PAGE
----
It's hard to believe that it has been one year today that I lost my wonderful friend, Judy. It's been a terribly lonely year without her, but I talk to her often or yell at her often, and wherever she is I know she is laughing. I worked with her for 5 years and we loved to banter back and forth with each other - it made anyone near us squirm as they really thought we were fighting, but after they would leave, we would just burst out laughing. We could say anything and everything to each other and there was never any offense taken. That is what she loved about me and that is what I loved most about her. To put it quite simply - she was my rock and my life just is not the same without her.
She was there for me in the happy, sad, confused, mad, frantic times - and she would just listen to me for hours on end, never judging me - just letting me ramble on and on and trying to work whatever it was out for myself but using her for a sounding board. I feel so honored to have had her friendship for as long as I did, never thinking for a moment that I would lose her. She had cancer for all of the years that I knew her, but she chose not to tell anyone. As she later explained it to me: she knew her decision of putting off her treatment would shorten her life span, but she wanted quality of life on this side of chemo, as she knew that once it started - life as her and her family knew it would never be the same.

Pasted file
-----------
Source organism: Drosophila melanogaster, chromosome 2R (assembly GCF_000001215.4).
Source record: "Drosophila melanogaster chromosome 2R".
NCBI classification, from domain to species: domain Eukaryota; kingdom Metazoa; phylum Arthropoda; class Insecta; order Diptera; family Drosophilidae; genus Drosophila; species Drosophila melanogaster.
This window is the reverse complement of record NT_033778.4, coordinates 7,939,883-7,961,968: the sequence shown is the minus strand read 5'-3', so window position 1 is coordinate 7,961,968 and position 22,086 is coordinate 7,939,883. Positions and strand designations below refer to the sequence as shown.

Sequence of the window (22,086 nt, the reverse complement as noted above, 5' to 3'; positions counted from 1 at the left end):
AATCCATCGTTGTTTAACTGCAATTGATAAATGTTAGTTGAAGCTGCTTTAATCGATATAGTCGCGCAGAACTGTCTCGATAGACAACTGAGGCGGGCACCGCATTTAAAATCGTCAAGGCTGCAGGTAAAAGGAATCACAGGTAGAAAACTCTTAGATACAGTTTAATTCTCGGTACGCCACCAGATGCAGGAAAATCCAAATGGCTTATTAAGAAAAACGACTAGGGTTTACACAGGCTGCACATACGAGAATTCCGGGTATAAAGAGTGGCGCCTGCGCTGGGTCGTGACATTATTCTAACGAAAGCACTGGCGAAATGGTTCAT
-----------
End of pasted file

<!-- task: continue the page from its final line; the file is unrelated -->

Her husband and one of her sons were the only ones that knew she had cancer - she told me and her children & grandchildren, a month before she started treatment. Her and her husband were celebrating their 50th anniversary and they took the whole family on a cruise, she wanted them to have a wonderful time and she knew that if she told them at that point everyone would be so sad, she was always looking out for others especially her kids and grandkids. When she told me, I yelled and screamed in disbelief, I was angry at her that she would compromise her life like that, but she very calmly told me that she wanted quality not quantity and even though I didn't agree with her, I had to respect her wishes.
I have so many wonderful memories of her, but these two stick out in my mind the most. When my dad was killed almost exactly 3 years ago, we had his memorial in Northern California where my family lives. We live in Southern California, and she flew up for the day to come to my dad's memorial even though she didn't know my dad - she wanted to be there for me and I treasure that memory, especially once I found out how sick she really was.
My other memory was the week she started her treatment. She was hospitalized as they were giving her mega doses and wanted to monitor her, in case there were problems ( and there were nothing but problems from day one of her treatment.) I was on vacation with my two girlfriends and our daughters, we had just flown to Chicago on the red eye and it happened to be my 50th birthday. My cell phone rang and it was Judy's husband Harvey. He told me that he had been instructed by Judy to call me and sing Happy Birthday to me...she was too weak to do it herself. Well, that just made my heart soar and I think is the best gift that I have ever been given!
Six months later, she was gone - and we, all her loved ones have a big hole in our heart. I have gained a wonderful friend through all of this - her husband, Harvey. He has had a very hard time, as Judy was his life - he lived and breathed for her and to this day is devastated, but slowly moving on with his life. We get together for lunch every month or so and chat on the phone and one day at lunch he looked at me and he said, " Judy would be so happy to know what good friends we have become" And I couldn't help but smile. We miss and love you, Judy!